The Future of Video


This little device is one step into the future of how we will see the stories of the world. Being a filmmaker I am always trying to figure out what is the next step. A couple years ago Peter Jackson decided to film one of the Lord of the Rings movies in 48fps, the public did not like the way it looked. James Cameron shot Avatar in 3d and created new technology to bring it to the next level; while 3d is still around and filmmakers still try to incorporate it, it hasn’t become the standard.

Faced with the challenge of trying to offer unique perks to contributors for my indiegogo I stumbled across this little gem, the 360fly. At first I thought it seemed like another novelty item. I thought, “this is just another gopro; a cool camera with great marketing hype but the average person wont know what to do with it.” Then something clicked in my head, how cool would it be to bring our contributors on an immersive journey with us overseas while we are doing our humanitarian work. The plan is to make lots of short 2 minute clips of us and post it to a page where people can view this stuff. I have been asked in the past to make 360 degree videos for showcasing real estate. At the time it was very expensive and the affordable options didn’t have a very universal video player (meaning that it wouldn’t work on everyone’s computer or phone).

Step back a year ago I helped shoot a video in San Francisco for topcoder. This was the first time I had the opportunity to use Oculus rift. A 3d printer company had brought the Oculus rift as well as a haptic feedback device to use for a competition to win a 3d printer. You had to play the game Jenga but on Mars with the gravity of mars. Using the haptic feedback device you would grab a block, pull it out and place it on top of the other blocks. When you did this you could feel the block’s weight, you could feel resistance when you pulled it out of the stack and you could feel it when you placed it on the top. All the while you are wearing Oculus rift goggles which are virtual reality goggles that use motion sensors to orient the virtual world when you move your head. It was pretty cool! The connection for the 3d printing company and all these cool tools wasn’t just for competition but also their idea was people could build 3d objects in virtual reality using these devices and then print it. This event had many tech giants in it including google. They were all there recruiting coders who were competing at the event. What was interesting about google is they were demonstrating their cardboard google goggles that could turn your phone into an oculus rift VR viewer. Suddenly it was starting to click that if google is putting this tech out there for cheap, that means that it will only be a matter of time before youtube has the ability to show 360 immersive video.


Fast forward 6 months. I was filming in Rhode Island at the Volvo Open Ocean Race. I learned about a lot of very cool new things there. When I was there periscope was just getting traction and only worked on Apple. We worked closely with all the marketing and media teams from around the world. It was a cornucopia of media specialist from all reaches of the globe hired by high tech companies to represent their teams. As I was walking out the door to do some filming I bumped into this young guy carrying what looked like a jumbled ball of gopros. He told me it was a 12k (not $12k but resolution) 360 degree virtual reality camera system. He then pulled out a pair of goggles, placed a samsung phone into them and showed me how the programming was intelligent enough to use the motion sensors in your phone for virtual viewing. The goggles were used to allow for stereoscopic viewing. It was unreal! Here is what they were upto Volvo Open Ocean Race 360 Video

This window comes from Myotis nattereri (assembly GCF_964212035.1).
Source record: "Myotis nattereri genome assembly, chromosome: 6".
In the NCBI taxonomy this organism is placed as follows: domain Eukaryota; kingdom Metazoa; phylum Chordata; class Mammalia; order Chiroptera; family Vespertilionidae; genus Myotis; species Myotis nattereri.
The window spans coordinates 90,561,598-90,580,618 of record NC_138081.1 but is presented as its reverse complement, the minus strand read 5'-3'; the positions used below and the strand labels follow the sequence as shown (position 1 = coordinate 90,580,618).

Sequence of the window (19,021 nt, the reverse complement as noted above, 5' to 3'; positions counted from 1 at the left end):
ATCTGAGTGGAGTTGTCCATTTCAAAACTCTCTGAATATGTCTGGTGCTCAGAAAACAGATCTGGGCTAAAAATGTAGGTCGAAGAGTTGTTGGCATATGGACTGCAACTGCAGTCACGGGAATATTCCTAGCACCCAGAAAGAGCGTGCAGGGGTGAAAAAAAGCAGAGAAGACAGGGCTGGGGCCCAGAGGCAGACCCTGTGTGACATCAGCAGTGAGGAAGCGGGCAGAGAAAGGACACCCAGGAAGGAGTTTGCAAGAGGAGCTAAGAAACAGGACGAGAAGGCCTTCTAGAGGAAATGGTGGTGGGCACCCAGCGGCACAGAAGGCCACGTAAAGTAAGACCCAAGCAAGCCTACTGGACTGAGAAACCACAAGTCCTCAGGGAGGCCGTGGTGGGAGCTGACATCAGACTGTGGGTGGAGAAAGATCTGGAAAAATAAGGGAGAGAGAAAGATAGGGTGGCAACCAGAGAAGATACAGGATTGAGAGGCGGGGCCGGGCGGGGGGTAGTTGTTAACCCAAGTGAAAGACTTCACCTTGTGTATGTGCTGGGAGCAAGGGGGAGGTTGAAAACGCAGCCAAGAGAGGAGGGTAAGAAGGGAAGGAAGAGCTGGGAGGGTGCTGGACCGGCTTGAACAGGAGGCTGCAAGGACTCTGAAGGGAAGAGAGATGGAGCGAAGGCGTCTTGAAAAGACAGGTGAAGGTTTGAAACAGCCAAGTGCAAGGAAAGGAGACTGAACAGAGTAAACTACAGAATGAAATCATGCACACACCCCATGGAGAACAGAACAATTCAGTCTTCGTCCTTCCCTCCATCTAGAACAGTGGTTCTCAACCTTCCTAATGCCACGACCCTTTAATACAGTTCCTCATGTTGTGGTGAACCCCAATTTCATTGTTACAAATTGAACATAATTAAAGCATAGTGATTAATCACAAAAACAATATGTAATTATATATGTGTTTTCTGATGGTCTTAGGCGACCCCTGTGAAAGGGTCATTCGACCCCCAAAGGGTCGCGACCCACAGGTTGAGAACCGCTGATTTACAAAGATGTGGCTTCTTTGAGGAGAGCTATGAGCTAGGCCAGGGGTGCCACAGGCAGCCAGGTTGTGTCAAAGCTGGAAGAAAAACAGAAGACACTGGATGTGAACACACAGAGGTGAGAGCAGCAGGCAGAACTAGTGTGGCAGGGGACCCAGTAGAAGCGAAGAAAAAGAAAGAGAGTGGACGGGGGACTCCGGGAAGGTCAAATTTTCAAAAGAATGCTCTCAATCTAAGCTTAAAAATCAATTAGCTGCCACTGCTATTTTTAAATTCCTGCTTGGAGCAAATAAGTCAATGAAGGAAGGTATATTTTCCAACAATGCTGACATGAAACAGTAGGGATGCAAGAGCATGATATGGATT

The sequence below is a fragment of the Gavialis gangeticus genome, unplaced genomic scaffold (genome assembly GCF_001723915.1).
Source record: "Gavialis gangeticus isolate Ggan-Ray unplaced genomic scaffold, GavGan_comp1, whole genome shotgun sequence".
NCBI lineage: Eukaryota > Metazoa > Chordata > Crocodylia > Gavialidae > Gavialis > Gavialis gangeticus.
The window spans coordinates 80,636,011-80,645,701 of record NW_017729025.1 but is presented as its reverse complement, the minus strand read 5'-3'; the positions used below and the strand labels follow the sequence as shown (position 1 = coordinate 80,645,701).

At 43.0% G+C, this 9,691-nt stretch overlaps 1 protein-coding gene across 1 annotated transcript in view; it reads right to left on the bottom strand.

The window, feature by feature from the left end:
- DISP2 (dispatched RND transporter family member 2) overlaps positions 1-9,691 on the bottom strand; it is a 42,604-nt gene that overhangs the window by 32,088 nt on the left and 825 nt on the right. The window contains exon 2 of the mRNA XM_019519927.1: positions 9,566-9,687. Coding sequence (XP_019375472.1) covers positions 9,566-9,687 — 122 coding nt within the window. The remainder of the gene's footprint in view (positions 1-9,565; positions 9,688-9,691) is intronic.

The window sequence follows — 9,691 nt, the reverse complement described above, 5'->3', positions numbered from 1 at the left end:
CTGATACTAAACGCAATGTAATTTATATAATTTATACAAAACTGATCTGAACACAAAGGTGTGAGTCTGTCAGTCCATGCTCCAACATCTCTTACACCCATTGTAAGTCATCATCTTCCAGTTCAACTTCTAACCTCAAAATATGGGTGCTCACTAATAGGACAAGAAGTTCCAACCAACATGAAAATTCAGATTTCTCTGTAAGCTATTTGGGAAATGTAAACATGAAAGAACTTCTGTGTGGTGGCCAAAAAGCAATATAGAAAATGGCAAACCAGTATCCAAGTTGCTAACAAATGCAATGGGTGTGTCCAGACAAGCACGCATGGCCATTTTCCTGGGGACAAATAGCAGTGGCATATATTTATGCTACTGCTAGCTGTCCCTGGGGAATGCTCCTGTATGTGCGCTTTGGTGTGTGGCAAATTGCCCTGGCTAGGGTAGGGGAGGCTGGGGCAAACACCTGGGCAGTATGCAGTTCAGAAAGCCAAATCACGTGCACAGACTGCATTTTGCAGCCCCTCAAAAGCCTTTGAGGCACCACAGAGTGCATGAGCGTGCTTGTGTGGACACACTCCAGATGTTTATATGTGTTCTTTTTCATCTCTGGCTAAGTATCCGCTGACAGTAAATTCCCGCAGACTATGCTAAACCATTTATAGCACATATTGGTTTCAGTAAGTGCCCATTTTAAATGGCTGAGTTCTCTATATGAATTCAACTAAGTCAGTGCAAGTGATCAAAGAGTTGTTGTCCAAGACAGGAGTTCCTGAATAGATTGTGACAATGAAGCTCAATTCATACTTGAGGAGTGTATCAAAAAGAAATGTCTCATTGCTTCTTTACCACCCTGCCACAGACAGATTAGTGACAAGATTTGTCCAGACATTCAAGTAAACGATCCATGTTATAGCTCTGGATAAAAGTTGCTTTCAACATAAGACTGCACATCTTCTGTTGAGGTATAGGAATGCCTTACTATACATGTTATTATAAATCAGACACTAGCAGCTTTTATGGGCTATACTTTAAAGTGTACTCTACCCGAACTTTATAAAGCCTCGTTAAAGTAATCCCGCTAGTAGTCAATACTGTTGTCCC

Forward to today. I thought I was being pretty clever with this new 360fly and using it for my documentary but my ego was humbled when I went to LA on friday. Long interesting story on why we were up there but i’ll save that for another post. After a long exciting and eventful day we ended up at a holiday party for 44Blue Productions where we met Rasha and Stephanie. Stephanie sat down with us and started talking about what they have been upto and what’s going on in the filmmaking world. Then she started to talk about virtual reality and how they have been at the forefront of it for a while now (developing apps). She went on to tell us about how the New York Times recently launched NYT VR. She said she got her sunday newspaper and in it came the cardboard google VR goggles. Then she uploaded the app onto her phone, put her phone into the goggles and watched a short doc about children around the world who have been displaced by war or violence. After hearing her explain what she saw and how she saw it I realized this is the future. We are going to be entering an age where we are literally immersed in the stories we watch.

Here is an example of embedding this type of footage from youtube


For the project that we have coming up I think it will be very interesting to share with people not only how we filmed the documentary but also what it was like to be there. I figured out a way to rig the 360fly to the documentary camera.



The Slow Motion Video Booth era